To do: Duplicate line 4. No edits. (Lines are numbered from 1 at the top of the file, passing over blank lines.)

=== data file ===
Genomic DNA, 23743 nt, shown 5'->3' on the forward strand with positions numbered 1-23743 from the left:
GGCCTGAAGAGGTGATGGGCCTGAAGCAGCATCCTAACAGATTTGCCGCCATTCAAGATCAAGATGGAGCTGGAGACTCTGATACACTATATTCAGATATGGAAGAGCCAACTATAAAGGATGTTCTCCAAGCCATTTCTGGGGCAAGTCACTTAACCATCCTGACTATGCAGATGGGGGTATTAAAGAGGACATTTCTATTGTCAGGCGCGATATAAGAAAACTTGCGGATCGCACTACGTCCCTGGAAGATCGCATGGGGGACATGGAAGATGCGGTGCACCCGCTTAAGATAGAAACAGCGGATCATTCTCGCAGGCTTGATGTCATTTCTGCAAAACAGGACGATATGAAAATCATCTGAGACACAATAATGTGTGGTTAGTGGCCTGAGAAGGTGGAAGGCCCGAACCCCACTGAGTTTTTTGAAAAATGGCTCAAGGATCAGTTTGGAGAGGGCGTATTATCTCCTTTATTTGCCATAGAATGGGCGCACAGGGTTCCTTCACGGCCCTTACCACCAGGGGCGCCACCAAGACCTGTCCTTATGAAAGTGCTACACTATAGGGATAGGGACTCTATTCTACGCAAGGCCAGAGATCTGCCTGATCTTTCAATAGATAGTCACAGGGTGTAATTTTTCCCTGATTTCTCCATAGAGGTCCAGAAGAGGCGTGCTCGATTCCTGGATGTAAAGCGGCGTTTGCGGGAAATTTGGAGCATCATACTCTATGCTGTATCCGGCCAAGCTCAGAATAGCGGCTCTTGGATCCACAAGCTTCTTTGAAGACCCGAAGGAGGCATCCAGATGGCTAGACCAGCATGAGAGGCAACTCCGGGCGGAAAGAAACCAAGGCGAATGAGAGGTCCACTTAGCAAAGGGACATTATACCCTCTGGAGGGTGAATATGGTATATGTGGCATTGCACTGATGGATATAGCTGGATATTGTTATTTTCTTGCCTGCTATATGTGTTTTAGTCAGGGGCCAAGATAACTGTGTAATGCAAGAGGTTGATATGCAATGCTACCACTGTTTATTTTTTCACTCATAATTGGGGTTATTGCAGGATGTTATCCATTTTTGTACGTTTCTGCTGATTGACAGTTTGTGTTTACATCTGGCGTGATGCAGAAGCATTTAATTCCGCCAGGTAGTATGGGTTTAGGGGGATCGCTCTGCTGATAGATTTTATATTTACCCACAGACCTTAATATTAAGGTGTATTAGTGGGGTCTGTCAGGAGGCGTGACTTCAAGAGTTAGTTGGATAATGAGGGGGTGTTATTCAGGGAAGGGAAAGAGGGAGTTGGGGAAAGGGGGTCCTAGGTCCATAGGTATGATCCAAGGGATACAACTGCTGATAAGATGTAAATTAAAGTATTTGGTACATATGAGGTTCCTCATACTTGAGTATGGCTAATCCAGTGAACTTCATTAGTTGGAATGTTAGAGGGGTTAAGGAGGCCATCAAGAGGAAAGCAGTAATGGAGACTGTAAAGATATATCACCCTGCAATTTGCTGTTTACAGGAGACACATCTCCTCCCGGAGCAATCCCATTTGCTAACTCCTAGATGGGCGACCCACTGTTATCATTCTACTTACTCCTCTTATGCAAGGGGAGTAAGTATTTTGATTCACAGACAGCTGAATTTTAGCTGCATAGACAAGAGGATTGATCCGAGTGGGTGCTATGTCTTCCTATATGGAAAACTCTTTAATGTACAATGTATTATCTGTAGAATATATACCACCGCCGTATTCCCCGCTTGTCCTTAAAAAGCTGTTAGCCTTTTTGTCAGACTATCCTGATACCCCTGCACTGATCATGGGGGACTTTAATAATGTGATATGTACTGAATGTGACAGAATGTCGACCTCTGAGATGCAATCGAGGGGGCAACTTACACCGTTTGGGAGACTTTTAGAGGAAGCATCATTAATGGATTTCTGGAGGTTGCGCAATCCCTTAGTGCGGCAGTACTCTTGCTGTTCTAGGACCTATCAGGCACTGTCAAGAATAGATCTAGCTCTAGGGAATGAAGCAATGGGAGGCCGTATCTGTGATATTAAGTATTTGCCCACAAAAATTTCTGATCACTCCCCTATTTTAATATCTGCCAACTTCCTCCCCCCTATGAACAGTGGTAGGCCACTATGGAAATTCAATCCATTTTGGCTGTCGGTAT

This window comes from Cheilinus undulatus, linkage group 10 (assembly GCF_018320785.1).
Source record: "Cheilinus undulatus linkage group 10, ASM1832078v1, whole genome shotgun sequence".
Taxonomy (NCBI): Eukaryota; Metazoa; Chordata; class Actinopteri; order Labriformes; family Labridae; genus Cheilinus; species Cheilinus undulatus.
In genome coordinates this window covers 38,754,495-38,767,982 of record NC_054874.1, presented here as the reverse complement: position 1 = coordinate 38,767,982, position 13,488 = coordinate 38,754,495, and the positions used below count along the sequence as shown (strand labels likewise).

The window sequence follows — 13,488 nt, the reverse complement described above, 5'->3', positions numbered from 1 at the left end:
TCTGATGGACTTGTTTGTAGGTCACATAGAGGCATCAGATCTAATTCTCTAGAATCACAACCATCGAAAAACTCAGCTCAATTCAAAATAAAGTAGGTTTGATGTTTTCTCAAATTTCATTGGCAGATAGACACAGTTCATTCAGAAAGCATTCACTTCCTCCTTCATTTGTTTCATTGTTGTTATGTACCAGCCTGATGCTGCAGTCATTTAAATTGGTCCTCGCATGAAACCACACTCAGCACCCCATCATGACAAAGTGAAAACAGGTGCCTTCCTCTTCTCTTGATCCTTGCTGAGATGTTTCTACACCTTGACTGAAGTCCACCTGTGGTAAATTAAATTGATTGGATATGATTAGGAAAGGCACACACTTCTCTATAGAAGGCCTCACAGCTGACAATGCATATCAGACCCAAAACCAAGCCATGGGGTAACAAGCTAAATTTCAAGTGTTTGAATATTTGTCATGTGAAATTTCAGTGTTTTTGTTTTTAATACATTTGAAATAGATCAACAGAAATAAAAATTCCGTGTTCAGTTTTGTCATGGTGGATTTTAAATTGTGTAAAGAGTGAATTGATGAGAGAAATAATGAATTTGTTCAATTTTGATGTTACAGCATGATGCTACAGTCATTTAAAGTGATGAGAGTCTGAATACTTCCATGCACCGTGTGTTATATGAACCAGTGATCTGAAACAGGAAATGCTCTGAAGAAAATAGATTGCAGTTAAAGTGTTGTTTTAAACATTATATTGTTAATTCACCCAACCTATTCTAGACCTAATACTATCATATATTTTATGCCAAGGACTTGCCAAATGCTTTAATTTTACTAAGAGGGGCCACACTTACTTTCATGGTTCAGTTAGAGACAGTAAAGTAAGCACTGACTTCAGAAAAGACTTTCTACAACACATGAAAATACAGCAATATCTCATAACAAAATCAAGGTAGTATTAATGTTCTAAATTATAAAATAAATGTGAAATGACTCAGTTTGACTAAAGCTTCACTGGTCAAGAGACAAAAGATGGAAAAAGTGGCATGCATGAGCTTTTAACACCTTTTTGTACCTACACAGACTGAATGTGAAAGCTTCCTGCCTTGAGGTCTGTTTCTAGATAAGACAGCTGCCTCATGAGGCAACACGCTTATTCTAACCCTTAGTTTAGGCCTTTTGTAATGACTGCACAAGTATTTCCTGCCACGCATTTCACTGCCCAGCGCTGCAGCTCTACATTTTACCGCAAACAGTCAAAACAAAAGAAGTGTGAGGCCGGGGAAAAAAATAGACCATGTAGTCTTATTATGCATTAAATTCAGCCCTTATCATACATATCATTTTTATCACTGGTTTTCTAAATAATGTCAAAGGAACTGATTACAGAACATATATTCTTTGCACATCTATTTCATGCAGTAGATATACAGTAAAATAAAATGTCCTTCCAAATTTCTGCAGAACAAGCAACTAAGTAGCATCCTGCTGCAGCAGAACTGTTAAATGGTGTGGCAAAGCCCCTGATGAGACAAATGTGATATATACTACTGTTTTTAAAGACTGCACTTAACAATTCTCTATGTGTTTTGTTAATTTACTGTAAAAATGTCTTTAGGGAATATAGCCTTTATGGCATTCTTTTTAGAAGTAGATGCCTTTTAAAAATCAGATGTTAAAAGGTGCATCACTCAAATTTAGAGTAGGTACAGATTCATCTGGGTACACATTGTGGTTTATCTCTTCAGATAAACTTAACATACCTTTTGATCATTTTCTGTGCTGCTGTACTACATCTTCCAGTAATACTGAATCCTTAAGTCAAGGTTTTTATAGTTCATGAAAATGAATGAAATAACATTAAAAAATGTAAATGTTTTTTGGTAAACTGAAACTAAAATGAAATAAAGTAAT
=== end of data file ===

Source record: "Cheilinus undulatus linkage group 10, ASM1832078v1, whole genome shotgun sequence".